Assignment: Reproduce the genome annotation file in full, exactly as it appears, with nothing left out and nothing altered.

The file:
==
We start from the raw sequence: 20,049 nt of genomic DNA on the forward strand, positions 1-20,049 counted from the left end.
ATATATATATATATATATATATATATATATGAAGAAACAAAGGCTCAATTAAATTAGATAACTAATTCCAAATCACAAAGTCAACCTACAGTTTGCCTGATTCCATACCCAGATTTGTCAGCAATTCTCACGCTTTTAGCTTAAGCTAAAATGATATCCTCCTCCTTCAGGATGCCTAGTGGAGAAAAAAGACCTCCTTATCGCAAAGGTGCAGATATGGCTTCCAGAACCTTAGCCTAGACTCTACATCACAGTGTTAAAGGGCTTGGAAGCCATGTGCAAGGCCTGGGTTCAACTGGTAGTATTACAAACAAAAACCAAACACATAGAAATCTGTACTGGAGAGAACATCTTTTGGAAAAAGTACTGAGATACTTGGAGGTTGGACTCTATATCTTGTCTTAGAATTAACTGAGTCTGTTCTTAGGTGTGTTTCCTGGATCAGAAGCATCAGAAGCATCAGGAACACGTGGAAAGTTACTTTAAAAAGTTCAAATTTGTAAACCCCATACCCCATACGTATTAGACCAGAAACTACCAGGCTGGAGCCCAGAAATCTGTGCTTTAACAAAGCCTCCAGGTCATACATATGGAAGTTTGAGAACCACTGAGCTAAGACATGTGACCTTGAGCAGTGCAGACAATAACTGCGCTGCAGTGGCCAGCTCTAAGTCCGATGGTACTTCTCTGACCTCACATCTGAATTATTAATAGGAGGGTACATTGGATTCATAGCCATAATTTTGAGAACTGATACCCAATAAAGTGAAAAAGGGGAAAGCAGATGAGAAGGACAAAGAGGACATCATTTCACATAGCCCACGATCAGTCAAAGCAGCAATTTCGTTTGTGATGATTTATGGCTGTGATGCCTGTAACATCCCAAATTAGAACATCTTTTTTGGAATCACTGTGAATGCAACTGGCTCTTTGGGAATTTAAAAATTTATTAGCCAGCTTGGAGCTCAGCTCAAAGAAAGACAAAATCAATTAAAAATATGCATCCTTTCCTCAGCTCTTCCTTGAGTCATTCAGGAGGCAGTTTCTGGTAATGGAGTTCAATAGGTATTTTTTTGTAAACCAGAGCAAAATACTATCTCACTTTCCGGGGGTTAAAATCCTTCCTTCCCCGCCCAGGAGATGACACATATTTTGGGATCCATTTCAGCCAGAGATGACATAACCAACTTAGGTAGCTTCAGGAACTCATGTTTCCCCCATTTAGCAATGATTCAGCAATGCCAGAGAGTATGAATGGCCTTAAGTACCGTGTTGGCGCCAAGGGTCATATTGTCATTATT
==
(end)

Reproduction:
We start from the raw sequence: 20,049 nt of genomic DNA on the forward strand, positions 1-20,049 counted from the left end.
ATATATATATATATATATATATATATATATGAAGAAACAAAGGCTCAATTAAATTAGATAACTAATTCCAAATCACAAAGTCAACCTACAGTTTGCCTGATTCCATACCCAGATTTGTCAGCAATTCTCACGCTTTTAGCTTAAGCTAAAATGATATCCTCCTCCTTCAGGATGCCTAGTGGAGAAAAAAGACCTCCTTATCGCAAAGGTGCAGATATGGCTTCCAGAACCTTAGCCTAGACTCTACATCACAGTGTTAAAGGGCTTGGAAGCCATGTGCAAGGCCTGGGTTCAACTGGTAGTATTACAAACAAAAACCAAACACATAGAAATCTGTACTGGAGAGAACATCTTTTGGAAAAAGTACTGAGATACTTGGAGGTTGGACTCTATATCTTGTCTTAGAATTAACTGAGTCTGTTCTTAGGTGTGTTTCCTGGATCAGAAGCATCAGAAGCATCAGGAACACGTGGAAAGTTACTTTAAAAAGTTCAAATTTGTAAACCCCATACCCCATACGTATTAGACCAGAAACTACCAGGCTGGAGCCCAGAAATCTGTGCTTTAACAAAGCCTCCAGGTCATACATATGGAAGTTTGAGAACCACTGAGCTAAGACATGTGACCTTGAGCAGTGCAGACAATAACTGCGCTGCAGTGGCCAGCTCTAAGTCCGATGGTACTTCTCTGACCTCACATCTGAATTATTAATAGGAGGGTACATTGGATTCATAGCCATAATTTTGAGAACTGATACCCAATAAAGTGAAAAAGGGGAAAGCAGATGAGAAGGACAAAGAGGACATCATTTCACATAGCCCACGATCAGTCAAAGCAGCAATTTCGTTTGTGATGATTTATGGCTGTGATGCCTGTAACATCCCAAATTAGAACATCTTTTTTGGAATCACTGTGAATGCAACTGGCTCTTTGGGAATTTAAAAATTTATTAGCCAGCTTGGAGCTCAGCTCAAAGAAAGACAAAATCAATTAAAAATATGCATCCTTTCCTCAGCTCTTCCTTGAGTCATTCAGGAGGCAGTTTCTGGTAATGGAGTTCAATAGGTATTTTTTTGTAAACCAGAGCAAAATACTATCTCACTTTCCGGGGGTTAAAATCCTTCCTTCCCCGCCCAGGAGATGACACATATTTTGGGATCCATTTCAGCCAGAGATGACATAACCAACTTAGGTAGCTTCAGGAACTCATGTTTCCCCCATTTAGCAATGATTCAGCAATGCCAGAGAGTATGAATGGCCTTAAGTACCGTGTTGGCGCCAAGGGTCATATTGTCATTATT